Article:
STARRED REVIEW in for Marcie Colleen & Alison Oliver’s THE BEAR’S GARDEN!

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Category: Announcements/Agency Biz

Congrats to both Marcie Colleen and Alison Oliver for their first, starred review for their picture book collaboration, THE BEAR’S GARDEN, from Kirkus Reviews:

One little girl understands that urban spaces need tender loving care.

When a little black girl with her hair in two puffballs looks at her city street, she sees people who rarely slow down enough to imagine the possibilities of beauty around them. But she does…Inspired by a true story of a stuffed bear found in what has become the Pacific Street Brooklyn Bear’s Community Garden, this tale of urban renewal shows how one person with an imagination, a little dirt, and a few seeds can transform a concrete village into something beautiful. Oliver’s endpapers depict maps of the garden site—the front endpapers sans garden and the rear ones featuring [more]

Big congratulations to Brian Broome on the sale of his stunning debut memoir, LIKE THIS, to Rakia Clark at Houghton Mifflin Harcourt!  LIKE THIS is a poetic, uproarious, and raw coming of age story about Blackness, masculinity, and addiction in America’s Rust Belt.

Brian is a Moth finalist and is currently in the MFA program at the University of Pittsburgh. I first heard him perform his work at a reading series in Pittsburgh, and the entire audience just fell in love with him. I know you’ll be just as captivated by him when you read his work!  The book will be out in May 2021.



“When you’re making things, time goes fast.”

Vera B. Williams, Scooter

I’m serious here.

Once upon a time I taught composition and rhetoric, and one of the things I’d tell my students is this: If you’re bored while writing your papers, I guarantee you that I’ll be bored while reading them. But if you are interested in what you’re writing, or even having fun—why, that quality will come through in your prose.

It can sound counterintuitive—this idea that our best work comes when we’re playing and having fun—but I’ve always found that to be the case.

If marrying the words “play” and “fun” to “work” sparks scorn, think of it more as showing the sort of keen focus and deep involvement that children show when they are playing hard. In his swell little book Keep [more]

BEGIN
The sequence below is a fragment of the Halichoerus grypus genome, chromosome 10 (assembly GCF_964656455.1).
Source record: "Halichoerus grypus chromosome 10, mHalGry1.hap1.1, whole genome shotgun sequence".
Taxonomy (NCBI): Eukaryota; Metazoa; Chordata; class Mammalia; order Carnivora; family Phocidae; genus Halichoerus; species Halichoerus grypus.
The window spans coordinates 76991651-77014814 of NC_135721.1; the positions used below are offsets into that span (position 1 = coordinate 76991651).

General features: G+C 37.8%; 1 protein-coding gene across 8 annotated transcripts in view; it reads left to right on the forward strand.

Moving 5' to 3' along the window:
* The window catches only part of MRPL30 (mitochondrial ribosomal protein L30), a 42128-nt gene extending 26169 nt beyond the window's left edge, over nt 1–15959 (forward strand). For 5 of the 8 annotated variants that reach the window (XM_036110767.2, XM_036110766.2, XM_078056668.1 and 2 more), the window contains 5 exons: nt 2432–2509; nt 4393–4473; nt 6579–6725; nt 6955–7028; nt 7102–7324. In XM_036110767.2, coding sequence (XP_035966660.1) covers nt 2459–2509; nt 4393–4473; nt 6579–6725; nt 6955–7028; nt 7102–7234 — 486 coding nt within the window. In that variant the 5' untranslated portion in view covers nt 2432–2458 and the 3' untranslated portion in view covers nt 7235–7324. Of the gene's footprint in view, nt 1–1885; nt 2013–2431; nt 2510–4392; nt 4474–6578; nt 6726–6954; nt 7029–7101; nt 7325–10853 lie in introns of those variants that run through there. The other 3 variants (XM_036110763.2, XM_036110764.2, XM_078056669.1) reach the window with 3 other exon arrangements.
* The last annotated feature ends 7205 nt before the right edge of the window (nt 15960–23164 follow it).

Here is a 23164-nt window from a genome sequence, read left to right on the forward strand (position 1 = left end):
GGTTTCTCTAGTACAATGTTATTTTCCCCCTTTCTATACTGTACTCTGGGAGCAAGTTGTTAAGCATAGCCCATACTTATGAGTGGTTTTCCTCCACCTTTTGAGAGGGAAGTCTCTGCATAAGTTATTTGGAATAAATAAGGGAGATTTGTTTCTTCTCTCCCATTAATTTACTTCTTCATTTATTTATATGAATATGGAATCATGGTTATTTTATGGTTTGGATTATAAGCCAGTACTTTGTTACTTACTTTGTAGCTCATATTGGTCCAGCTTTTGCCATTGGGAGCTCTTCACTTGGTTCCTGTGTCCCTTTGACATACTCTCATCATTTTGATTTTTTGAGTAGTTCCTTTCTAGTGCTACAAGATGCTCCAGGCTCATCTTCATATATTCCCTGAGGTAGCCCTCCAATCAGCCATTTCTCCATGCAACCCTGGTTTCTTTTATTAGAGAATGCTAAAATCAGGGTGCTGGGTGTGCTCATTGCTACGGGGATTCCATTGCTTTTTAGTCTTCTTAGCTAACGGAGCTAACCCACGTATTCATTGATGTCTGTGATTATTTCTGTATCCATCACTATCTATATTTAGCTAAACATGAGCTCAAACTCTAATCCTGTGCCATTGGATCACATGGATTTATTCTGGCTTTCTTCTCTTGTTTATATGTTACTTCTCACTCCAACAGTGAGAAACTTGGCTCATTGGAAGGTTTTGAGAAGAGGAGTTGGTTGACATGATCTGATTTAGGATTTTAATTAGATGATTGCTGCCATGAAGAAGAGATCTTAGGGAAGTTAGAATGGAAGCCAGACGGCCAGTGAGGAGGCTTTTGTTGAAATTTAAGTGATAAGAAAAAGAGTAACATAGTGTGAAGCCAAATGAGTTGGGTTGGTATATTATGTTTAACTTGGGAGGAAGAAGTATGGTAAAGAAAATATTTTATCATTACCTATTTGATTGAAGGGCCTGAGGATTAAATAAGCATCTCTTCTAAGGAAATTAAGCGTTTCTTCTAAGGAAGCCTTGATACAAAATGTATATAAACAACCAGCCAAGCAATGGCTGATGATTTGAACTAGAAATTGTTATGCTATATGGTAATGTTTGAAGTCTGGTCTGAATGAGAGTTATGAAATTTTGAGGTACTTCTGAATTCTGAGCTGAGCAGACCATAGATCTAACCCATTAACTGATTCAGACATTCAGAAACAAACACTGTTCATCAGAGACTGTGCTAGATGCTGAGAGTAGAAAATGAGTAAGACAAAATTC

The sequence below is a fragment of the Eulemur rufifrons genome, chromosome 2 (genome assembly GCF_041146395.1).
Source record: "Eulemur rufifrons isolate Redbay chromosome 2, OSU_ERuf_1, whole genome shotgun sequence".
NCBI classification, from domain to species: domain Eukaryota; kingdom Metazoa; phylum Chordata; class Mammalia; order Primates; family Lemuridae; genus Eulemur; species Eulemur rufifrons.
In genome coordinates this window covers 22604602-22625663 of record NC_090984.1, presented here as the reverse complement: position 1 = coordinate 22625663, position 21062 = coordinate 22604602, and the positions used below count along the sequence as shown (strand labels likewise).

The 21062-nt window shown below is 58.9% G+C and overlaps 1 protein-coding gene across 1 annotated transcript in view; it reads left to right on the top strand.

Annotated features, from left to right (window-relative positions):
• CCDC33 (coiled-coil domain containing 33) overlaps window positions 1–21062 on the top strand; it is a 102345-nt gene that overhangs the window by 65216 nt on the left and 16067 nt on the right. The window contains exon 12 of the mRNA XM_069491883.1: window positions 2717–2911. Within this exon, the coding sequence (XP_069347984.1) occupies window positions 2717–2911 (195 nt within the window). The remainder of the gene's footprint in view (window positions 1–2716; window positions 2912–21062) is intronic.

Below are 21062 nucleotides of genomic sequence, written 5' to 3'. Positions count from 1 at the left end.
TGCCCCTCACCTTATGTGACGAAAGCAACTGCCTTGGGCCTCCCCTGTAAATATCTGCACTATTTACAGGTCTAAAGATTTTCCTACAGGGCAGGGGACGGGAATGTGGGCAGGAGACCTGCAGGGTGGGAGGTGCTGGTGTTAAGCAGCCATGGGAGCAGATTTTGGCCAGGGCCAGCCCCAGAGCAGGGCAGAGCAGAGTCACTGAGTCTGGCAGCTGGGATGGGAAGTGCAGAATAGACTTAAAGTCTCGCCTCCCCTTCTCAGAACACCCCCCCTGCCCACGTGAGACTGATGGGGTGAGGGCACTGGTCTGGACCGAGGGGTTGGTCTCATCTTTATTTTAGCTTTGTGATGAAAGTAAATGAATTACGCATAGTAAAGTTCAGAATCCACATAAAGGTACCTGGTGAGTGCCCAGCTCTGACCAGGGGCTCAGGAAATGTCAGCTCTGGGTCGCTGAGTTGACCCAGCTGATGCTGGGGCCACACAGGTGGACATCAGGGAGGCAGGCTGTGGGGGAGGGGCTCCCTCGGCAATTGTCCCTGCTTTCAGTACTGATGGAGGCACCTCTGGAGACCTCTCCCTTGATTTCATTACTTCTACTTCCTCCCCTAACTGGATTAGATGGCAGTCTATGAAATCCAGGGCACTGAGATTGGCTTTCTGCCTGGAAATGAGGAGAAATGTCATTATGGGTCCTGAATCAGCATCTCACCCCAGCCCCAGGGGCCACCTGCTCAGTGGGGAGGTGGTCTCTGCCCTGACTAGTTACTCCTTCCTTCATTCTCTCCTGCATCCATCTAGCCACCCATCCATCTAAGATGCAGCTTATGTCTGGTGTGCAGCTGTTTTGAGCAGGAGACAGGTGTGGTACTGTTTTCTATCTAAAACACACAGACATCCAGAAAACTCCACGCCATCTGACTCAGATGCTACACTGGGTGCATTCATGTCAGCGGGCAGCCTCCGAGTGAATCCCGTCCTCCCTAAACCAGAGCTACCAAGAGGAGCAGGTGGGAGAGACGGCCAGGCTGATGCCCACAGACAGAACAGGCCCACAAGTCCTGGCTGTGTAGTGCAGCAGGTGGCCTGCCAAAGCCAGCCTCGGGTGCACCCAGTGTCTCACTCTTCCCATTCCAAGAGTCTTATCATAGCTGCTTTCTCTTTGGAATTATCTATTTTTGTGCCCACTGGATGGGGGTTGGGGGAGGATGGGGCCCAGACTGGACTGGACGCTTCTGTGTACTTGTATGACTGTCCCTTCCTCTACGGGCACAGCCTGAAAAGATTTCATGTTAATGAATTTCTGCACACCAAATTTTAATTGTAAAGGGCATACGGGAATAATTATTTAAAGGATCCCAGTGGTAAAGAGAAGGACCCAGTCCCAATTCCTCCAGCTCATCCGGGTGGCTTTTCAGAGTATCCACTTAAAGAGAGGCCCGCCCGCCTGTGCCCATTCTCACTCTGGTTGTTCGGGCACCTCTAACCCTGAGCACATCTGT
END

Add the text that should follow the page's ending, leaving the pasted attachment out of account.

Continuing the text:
Going into NaNoWriMo, the temptation will be to write as much as you possibly can each day. It makes sense, right? You’re trying to write as many words as quickly as possible, so if you’ve got more fuel in the tank once you’ve hit your daily goal of 1,000 or 2,000 words, why not use it? Get down as many words and as much of the story so that you can meet your ultimate goal.

I am here to tell you not to do that. My advice—and the advice of many, many writers with more skill and wisdom than me—set a target number of words, write until you reach that goal, and then stop. Some stop mid-sentence (see Graham Greene, who stopped at 800 words exactly); others stop in the vicinity of their target, … [more]

Some of you may have written an outline of the novel you will be writing. Some will have sketched out only the barest minimum—starts here; something happens over there; this thing takes place; somehow it all wraps up. Many of you will have no outline at all, but only a premise, a sense of some characters, a handful of scenes, and—if you’re lucky—an insistent voice dictating the telling of a story.

Outliners start with some gas in the tank, but for those of you who write without a certain idea of where you are going, starting can be gulp-inducing. Happily, NaNoWriMo is almost tailor-made for seat-of-the-pants writers. Plunging ahead is a great way to blaze a trail through the dark of an unknown story. Your trail may ultimately turn out to have wrong turns and … [more]